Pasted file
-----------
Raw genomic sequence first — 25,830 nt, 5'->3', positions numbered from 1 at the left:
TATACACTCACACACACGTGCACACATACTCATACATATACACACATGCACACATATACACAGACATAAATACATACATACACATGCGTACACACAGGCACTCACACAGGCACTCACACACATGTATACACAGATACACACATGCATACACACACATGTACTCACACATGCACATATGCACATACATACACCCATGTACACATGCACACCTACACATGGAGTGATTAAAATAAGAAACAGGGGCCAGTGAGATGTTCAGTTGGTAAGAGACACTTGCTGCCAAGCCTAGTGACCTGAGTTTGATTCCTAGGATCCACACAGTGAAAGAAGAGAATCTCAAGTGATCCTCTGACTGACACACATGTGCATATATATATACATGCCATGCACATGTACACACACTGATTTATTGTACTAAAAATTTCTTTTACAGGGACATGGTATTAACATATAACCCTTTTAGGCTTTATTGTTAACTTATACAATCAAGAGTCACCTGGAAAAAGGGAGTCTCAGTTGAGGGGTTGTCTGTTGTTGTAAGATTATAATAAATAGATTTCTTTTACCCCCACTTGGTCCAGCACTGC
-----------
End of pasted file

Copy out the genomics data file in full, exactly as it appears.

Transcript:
Raw genomic sequence first — 25,830 nt, 5'->3', positions numbered from 1 at the left:
TATACACTCACACACACGTGCACACATACTCATACATATACACACATGCACACATATACACAGACATAAATACATACATACACATGCGTACACACAGGCACTCACACAGGCACTCACACACATGTATACACAGATACACACATGCATACACACACATGTACTCACACATGCACATATGCACATACATACACCCATGTACACATGCACACCTACACATGGAGTGATTAAAATAAGAAACAGGGGCCAGTGAGATGTTCAGTTGGTAAGAGACACTTGCTGCCAAGCCTAGTGACCTGAGTTTGATTCCTAGGATCCACACAGTGAAAGAAGAGAATCTCAAGTGATCCTCTGACTGACACACATGTGCATATATATATACATGCCATGCACATGTACACACACTGATTTATTGTACTAAAAATTTCTTTTACAGGGACATGGTATTAACATATAACCCTTTTAGGCTTTATTGTTAACTTATACAATCAAGAGTCACCTGGAAAAAGGGAGTCTCAGTTGAGGGGTTGTCTGTTGTTGTAAGATTATAATAAATAGATTTCTTTTACCCCCACTTGGTCCAGCACTGC